While the Masterson suit was filed several months prior to that of Pergament, the Schofield Group did not participate in the present case until brought into it by the order to show cause. Schofield had nothing to do with achieving the settlement. Kaiser undertook to negotiate the compromise with attorneys who represented stockholders not connected with Otis & Company, his bitter adversary in another suit. Had Schofield been invited to participate in the negotiations, it is obvious that no settlement would have been reached. We perceive no abuse of discretion, under all of the circumstances, in the allowances for fees and expenses to the Schofield Group. The District Judge was better able than we are to appraise the interrelationship of the Masterson suit with objectives of Otis & Company and, in any event, no great significance is to be attached to the fact that Masterson won the race to the courts.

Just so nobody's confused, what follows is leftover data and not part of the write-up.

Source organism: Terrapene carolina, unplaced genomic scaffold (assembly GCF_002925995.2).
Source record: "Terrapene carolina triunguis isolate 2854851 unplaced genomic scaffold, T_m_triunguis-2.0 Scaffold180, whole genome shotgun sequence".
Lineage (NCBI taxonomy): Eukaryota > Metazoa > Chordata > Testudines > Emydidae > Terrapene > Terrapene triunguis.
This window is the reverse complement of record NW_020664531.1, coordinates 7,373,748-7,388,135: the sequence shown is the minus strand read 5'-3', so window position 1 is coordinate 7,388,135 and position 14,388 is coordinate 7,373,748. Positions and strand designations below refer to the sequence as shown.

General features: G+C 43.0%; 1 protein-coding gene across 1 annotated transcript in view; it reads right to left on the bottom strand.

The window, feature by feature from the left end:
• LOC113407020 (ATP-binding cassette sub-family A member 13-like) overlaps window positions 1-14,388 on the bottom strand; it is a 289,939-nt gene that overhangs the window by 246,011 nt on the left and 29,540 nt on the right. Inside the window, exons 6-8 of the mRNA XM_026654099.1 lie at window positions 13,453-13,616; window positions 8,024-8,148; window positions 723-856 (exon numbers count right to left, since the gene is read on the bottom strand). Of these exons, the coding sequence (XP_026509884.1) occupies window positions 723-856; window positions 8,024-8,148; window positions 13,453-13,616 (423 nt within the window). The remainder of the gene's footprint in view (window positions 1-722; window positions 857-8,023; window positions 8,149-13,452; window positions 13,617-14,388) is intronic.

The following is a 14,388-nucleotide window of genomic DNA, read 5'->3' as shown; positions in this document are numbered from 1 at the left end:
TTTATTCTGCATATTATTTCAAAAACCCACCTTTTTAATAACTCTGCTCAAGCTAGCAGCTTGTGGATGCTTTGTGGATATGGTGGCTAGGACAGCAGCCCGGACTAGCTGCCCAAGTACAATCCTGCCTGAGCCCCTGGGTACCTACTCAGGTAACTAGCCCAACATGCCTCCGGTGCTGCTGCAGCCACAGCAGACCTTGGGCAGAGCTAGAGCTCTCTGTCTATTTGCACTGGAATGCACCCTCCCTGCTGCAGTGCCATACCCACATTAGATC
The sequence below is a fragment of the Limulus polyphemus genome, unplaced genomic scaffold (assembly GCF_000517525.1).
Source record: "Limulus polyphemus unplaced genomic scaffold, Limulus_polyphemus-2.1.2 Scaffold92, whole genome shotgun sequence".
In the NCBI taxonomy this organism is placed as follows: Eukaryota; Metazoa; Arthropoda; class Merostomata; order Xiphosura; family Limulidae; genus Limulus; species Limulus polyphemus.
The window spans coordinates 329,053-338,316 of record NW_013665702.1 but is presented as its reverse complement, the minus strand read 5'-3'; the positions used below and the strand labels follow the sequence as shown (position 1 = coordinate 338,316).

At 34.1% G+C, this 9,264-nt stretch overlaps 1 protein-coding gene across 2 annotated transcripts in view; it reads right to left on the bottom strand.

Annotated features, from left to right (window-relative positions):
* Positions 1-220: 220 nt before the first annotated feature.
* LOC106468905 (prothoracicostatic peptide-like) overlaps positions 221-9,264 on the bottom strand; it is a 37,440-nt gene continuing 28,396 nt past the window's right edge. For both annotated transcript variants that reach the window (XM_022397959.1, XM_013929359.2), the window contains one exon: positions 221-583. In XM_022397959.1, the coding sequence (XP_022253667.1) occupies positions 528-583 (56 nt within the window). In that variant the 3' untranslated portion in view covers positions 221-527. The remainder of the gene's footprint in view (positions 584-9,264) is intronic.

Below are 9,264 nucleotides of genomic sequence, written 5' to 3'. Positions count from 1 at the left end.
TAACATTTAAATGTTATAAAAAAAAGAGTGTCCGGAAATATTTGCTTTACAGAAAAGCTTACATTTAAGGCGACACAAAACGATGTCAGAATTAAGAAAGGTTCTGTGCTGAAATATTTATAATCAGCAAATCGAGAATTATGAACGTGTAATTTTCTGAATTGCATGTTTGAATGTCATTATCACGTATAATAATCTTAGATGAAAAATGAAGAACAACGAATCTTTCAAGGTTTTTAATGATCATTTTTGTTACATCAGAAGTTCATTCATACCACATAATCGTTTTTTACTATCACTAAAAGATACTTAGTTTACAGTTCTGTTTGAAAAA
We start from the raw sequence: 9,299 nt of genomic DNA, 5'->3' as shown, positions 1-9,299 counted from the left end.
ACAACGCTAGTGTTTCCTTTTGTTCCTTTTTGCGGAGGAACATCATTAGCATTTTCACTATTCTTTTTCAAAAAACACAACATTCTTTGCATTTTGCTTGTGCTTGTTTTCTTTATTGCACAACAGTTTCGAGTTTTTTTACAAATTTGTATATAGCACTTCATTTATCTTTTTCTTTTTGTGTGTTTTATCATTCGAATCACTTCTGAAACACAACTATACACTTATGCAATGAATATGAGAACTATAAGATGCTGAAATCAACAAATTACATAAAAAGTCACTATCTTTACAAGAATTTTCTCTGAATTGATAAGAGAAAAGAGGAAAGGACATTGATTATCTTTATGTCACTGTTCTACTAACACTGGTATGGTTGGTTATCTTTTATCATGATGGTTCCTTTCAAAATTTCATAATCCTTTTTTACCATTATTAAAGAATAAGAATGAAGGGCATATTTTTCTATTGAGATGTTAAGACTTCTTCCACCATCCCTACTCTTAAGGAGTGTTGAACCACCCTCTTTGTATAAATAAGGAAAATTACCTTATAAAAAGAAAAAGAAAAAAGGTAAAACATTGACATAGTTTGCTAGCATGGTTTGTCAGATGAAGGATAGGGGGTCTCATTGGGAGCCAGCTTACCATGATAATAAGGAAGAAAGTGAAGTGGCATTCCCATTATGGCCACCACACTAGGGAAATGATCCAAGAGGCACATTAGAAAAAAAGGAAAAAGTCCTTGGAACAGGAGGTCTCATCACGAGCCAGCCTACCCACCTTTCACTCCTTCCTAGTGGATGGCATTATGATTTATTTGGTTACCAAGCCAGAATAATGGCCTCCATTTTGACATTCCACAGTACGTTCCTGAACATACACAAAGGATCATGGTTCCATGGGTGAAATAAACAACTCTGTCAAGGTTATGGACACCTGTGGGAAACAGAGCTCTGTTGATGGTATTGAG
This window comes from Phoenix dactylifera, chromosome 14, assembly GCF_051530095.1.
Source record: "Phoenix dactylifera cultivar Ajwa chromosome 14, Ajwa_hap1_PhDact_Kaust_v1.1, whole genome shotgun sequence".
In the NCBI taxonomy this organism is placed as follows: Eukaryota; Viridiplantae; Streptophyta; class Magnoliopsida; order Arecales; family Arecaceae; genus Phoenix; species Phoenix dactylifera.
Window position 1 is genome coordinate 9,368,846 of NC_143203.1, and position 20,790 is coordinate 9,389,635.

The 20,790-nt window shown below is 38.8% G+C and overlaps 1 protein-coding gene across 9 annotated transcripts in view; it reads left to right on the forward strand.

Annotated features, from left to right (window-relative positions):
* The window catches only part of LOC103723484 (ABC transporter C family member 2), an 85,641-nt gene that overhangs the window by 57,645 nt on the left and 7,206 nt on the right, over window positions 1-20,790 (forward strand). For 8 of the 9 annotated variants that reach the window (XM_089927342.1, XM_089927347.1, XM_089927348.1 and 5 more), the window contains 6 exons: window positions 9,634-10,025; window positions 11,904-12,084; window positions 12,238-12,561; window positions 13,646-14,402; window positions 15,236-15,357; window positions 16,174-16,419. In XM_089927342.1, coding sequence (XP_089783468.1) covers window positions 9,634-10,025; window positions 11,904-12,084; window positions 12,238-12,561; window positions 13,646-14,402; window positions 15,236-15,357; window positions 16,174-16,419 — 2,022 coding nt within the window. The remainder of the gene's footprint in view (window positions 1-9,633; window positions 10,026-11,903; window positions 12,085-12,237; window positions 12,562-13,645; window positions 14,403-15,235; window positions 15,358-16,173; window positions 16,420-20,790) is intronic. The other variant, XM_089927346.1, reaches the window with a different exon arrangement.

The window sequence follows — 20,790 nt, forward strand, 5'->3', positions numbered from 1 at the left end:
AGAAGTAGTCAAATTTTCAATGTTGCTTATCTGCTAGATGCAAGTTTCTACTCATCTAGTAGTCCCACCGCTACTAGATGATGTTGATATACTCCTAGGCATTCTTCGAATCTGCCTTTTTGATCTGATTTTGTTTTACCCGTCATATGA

Dabney is allied with Schofield and must derive his fee, if any, through the allowance to Schofield. His particularized complaint is in respect to the condition attached to the Schofield allowance, namely, the dismissal of all other suits. All have now been dismissed except the Stella suit in New York, wherein the plaintiffs are represented by Dabney. The Stella action is being pressed, notwithstanding the approval of the settlement and the request of Schofield that it be dismissed. The District Court for the Southern District of New York dismissed it by summary judgment but an appeal therefrom was still pending in the Court of Appeals for the Second Circuit when this case was briefed.2 The controversy here is in respect to an allowance of fees and we fail to see abuse of discretion in imposing a condition upon such allowance in respect to a consideration, without which no settlement could have been reached. We shall not here reconsider our affirmance of the order approving the settlement. Whether the dismissal of the Stella suit should be eliminated from the condition attached to the allowance of the Schofield fees or whether the sixty-day limit for performance should be extended because of the present appeal and the New York judgment are matters which are in the first instance for the District Judge to decide, upon remand.